Yes, it is a bit of a ‘golly’ moment in New York isn’t it?
Uncertainty is awful. But, it is a necessary step towards reinvention, which is what I’ve been doing for the past year and a half.
On average, over the past 30 years, I must have reinvented myself a good half a dozen times…an average of once every five years or so. But why?
I suppose I could say that I’ve been acquiring new skills, honing in on existing talents…but that would really be a load of bull feathers.
Honestly, I never intended on reinventing myself. I would much prefer a quiet life in the Cotswolds or the Lubéron. But reinvention seems to be my lot in life.
To be truly frank, I’ve never really had a plan or a career path.
Opportunities are presented to everyone, every day: it’s part of life. Some recognize them and take them, others watch them go by.
All I’ve done is see them, seize them and taken them as far as they would let me.
I can’t tell you how many times people have been awestruck by the fact that I speak 6 languages, have traveled the world, worked for a rock ‘n’ roll band, been a journalist at a top news network, opened a luxury clothing storage business that is now a staple of Park Avenue matrons and celebrities, danced across Europe as a professional flamenco dancer, wrote and published five books and now a wine director at what was one of the hottest restaurants to open in New York City this year.
Even as I write it all, I think I’ve just impressed myself! But seriously, all of this was simply because of an idea, an opportunity, and in a couple of cases having the luck of the stars being perfectly aligned in my favour.
Now, as I sit here in my apartment, I wonder what’s next? My most recent avatar was in that wonderful world of wine.
I do not honestly believe the restaurant industry in New York will come roaring back, or actually, perhaps it will, but it will have a different character, a different personality. I don’t know that I will readily see someone spend $9000 + on a bottle of 1990 Petrus as I did a merely couple of Saturdays ago.
Friends of mine in Spain are terrified: one of my best friends, one of the top sommeliers in Madrid, had to take her mother for her chemotherapy today. She had no mask and no gloves and she described the feeling in Madrid as apocalyptic, where the secret enemy lurks on every corner, waiting to engulf you.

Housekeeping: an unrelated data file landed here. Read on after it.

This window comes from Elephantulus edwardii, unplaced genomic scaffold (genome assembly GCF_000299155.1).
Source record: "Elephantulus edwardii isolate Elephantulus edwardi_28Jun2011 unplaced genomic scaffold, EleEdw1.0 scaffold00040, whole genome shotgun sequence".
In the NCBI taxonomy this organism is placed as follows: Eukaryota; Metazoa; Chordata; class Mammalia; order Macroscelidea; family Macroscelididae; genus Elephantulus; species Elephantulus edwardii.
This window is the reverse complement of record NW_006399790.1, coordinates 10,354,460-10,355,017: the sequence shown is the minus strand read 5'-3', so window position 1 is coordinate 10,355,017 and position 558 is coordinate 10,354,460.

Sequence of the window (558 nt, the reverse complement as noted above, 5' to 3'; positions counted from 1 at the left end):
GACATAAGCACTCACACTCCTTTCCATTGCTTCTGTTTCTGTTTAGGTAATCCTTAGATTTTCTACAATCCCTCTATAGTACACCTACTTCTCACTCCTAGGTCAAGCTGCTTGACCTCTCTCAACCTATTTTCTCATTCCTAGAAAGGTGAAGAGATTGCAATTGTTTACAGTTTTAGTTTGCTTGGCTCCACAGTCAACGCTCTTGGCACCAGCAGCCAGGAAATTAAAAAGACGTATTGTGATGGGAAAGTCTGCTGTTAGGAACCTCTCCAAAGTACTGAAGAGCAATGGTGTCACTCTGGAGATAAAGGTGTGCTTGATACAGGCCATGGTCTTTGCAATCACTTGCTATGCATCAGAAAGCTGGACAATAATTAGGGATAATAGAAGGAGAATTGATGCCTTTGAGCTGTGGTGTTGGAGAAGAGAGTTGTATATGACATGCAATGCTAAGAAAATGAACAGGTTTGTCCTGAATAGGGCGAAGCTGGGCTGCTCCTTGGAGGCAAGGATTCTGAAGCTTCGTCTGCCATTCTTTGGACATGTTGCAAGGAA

Today, when I walked out towards the Park with Baxter, it was too pretty a day to be scared or panicked. Yet, I know the end of the month is coming and that brings with it the spectre of bills. What will I pay with? There’s no money.
Perhaps we ought to look at what is happening as a reinvention? What comes out the other side, we don’t really know so there’s no sense driving oneself nuts speculating. Let’s just keep our eyes open for the next opportunity.
I thought this morning about what I feel when I’m in my tunnel of reinvention, I don’t struggle, I don’t strain, I allow myself to be. There are an awful lot of disappointments along the way, and yes, of course, I am human and I do worry and I chafe and I rant and rail, but one soon comes to the conclusion that it is futile. What will be will be.
And whilst we may not get what we want on the other end, we will most certainly get what we need.
That…is perhaps the most important thing to keep in mind in this time of uncertainty.
And take this time to reconnect with friends, whether by text, email, facetime, however you want, but reconnect. There are a couple of girlfriends of mine I had not seen in months, mainly because I’d been working 15 hours a day, 7 days a week on this new restaurant opening. And now, for the past week, we get together on Facetime every day for a drink at 6 o’clock and catch up. Another friend, I hadn’t spoken to in a good two years, I reached out to her and when she said, “It is so good to hear your voice,” I almost cried.
Living in New York, working in jobs that rob us of what our lives should be filled with: friends, family, laughter, companionship and support…that for me is something I will change after this is all over. I want to make more time for the people who add something to my life, I want to work to live, not live to work.
And years from now, when I sit in front of the fire with nothing but my memories, I want to know in my heart that I was a good, loyal friend, not a fair-weather one.